Valuation and incentive effects of hurdle rate executive stock options

Abstract

Traditional executive stock options are often criticized for inherently weak links between pay and performance. Hurdle rate executive stock options represent a viable improvement. However, valuing these options presents extraordinary analytic difficulties. With a constant dividend yield the strike price becomes a path-dependent function of the stock price and exact analytic valuation is intractable. To solve this problem, we apply the Monte Carlo valuation approach developed by Longstaff and Schwartz (Rev Financ Stud 4:113–147, 2001) to estimate the value of path-dependent American options. We also extend the methodology to incorporate the theoretical framework by Ingersoll (J Bus 79:453–487, 2006) to permit subjective valuation influenced by an executive’s risk aversion.

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Notes

  1. 1.

    For instance, companies on the Australian or New Zealand stock exchanges that have issued hurdle rate ESOs include Fisher and Paykel Appliances, Fisher and Paykel Healthcare, Fletcher Building, Macquarie Goodman Group, Pumpkin Patch Limited, Sky City Entertainment Group and others.

  2. 2.

    See page 50 in Fisher and Paykel Appliances Holdings Limited’s 2007 annual report available from www.fisherpaykel.com.

  3. 3.

    See page 46 in Fletcher Building’s 2007 annual report available from www.fletcherbuilding.co.nz.

  4. 4.

    Indeed, the least squares Monte Carlo approach is sufficiently flexible to account for a host of factors that might affect the value of executive stock options. For example, Carr and Linetsky (2000) and Szimayer (2004) examine changes in the payoff structure of executive stock options caused by the early departure of an executive or a company takeover. Szimayer (2005) examines the impact of event risk on executive stock option exercise strategies and option values in a general setting. In his model, the occurrence of an event terminates the option’s promised payoff schedule and is replaced with a rebate determined by the event. Default risk and career change are examples for this type of event. See, for example, Elliot et al. (2000), Bielecki and Rutkowski (2001), and Blanchet-Scalliet and Jeanblanc (2004).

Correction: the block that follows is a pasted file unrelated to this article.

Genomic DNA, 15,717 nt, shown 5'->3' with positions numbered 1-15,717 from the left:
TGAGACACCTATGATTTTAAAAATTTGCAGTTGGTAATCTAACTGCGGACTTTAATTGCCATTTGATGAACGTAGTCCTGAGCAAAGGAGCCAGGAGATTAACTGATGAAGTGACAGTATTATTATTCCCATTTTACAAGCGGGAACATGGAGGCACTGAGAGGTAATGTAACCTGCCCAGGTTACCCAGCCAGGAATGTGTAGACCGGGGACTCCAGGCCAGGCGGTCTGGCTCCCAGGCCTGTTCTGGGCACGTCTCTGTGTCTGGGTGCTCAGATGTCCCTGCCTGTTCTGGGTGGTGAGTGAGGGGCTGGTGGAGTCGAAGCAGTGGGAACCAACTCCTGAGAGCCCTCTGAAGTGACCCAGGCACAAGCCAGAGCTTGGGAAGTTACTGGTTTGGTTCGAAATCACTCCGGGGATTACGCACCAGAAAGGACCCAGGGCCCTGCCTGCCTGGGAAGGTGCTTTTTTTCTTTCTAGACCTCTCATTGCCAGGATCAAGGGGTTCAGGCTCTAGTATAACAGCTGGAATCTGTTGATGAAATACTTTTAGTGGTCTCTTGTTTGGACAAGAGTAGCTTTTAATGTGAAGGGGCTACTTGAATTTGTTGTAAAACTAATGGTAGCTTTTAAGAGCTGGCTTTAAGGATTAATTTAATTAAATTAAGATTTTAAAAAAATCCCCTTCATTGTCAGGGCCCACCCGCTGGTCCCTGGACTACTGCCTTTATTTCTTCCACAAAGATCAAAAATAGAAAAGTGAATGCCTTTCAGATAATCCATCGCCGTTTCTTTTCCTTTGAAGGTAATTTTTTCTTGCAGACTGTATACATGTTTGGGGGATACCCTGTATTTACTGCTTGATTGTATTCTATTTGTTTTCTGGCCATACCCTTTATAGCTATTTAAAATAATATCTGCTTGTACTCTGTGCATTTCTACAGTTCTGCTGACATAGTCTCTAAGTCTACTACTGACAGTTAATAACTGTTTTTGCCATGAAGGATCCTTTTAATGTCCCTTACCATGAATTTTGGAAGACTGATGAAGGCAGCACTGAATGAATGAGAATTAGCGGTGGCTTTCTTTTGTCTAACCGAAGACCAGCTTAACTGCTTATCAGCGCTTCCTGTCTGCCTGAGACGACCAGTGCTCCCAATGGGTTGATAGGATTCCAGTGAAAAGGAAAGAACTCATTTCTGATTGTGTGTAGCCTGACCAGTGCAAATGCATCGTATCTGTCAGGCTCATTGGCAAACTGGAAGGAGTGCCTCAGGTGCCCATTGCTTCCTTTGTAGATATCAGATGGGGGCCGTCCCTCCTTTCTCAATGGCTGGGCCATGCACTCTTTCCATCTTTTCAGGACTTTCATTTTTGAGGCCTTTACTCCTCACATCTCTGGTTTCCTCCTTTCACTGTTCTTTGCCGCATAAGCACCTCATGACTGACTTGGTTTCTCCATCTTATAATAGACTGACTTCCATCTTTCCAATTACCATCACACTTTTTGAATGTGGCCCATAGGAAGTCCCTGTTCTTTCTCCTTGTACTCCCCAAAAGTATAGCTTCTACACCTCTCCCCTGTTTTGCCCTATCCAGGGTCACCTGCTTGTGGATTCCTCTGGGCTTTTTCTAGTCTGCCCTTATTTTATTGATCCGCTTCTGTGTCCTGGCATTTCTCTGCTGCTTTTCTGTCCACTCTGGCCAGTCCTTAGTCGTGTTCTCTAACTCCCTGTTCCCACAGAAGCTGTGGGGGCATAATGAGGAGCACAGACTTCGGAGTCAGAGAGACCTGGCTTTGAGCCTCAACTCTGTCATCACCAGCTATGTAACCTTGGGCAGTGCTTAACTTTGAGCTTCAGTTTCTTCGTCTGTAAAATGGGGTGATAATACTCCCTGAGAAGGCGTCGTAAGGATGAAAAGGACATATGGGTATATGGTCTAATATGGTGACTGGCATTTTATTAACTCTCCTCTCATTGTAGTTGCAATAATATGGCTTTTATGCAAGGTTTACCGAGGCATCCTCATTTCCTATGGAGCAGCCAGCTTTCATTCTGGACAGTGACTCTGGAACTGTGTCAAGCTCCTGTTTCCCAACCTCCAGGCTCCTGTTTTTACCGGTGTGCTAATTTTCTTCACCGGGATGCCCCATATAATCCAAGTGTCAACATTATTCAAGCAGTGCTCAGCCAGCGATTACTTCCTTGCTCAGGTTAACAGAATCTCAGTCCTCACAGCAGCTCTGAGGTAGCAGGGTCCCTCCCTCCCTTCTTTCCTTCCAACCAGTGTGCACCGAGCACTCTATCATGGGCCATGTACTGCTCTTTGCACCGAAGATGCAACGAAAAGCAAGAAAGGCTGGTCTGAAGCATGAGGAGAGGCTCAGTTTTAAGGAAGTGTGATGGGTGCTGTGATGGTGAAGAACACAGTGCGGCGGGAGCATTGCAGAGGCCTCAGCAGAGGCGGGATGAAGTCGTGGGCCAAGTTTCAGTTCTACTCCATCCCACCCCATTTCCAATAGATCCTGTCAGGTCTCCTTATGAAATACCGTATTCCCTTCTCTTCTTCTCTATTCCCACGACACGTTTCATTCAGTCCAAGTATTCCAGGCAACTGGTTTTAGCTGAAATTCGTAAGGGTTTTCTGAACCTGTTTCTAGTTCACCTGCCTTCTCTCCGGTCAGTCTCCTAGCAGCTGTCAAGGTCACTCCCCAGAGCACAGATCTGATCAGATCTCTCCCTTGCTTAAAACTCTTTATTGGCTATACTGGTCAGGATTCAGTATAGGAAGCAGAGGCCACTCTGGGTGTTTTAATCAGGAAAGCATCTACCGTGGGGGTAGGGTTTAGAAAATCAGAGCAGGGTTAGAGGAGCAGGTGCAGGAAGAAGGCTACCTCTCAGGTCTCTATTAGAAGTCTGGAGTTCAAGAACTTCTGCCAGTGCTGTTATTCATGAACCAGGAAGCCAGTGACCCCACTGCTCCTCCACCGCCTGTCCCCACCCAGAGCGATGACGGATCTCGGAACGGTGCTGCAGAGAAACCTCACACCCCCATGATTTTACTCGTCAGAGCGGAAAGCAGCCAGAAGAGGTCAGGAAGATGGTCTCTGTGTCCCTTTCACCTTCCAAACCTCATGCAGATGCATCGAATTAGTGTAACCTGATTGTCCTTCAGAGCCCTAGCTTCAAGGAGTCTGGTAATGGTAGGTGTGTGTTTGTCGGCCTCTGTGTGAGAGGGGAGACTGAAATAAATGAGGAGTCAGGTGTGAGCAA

5. 5.

    Ingersoll (2006) uses a constant relative risk aversion utility function of the form: \( \frac{1} {{(1 - \alpha )}}{\int\limits_0^\infty {e^{{ - \rho t}} C^{{1 - \alpha }}_{t} dt} } \).

  6. 6.

    These are approximately the mean values used in Ingersoll (2006).

  7. 7.

    See, for instance, Ingersoll (2006) and Boyle and Scott (2006) for a discussion on problems related to such an ad hoc approach.

  8. 8.

    We can also consider the reciprocal of the unit cost of delta measure as the incentive strength per unit of compensation. It is clear in Table 6 that the hurdle rate ESO has a higher incentive strength per dollar cost than the standard ESO with a constant strike.

  9. 9.

    The firm could also choose the strike price. However, we maintain the assumption that an ESO is originally issued at the money with the initial strike price set to equal the current stock price, which is the norm for these ESOs.

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Correspondence to Charles Corrado.

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Cheung, J., Corrado, C. Valuation and incentive effects of hurdle rate executive stock options. Rev Quant Finan Acc 32, 269–285 (2009). https://doi.org/10.1007/s11156-008-0093-8

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Keywords

  • Executive stock options
  • Monte Carlo simulations
  • Hurdle rate

JEL Classifications

  • G12
  • G13
  • G32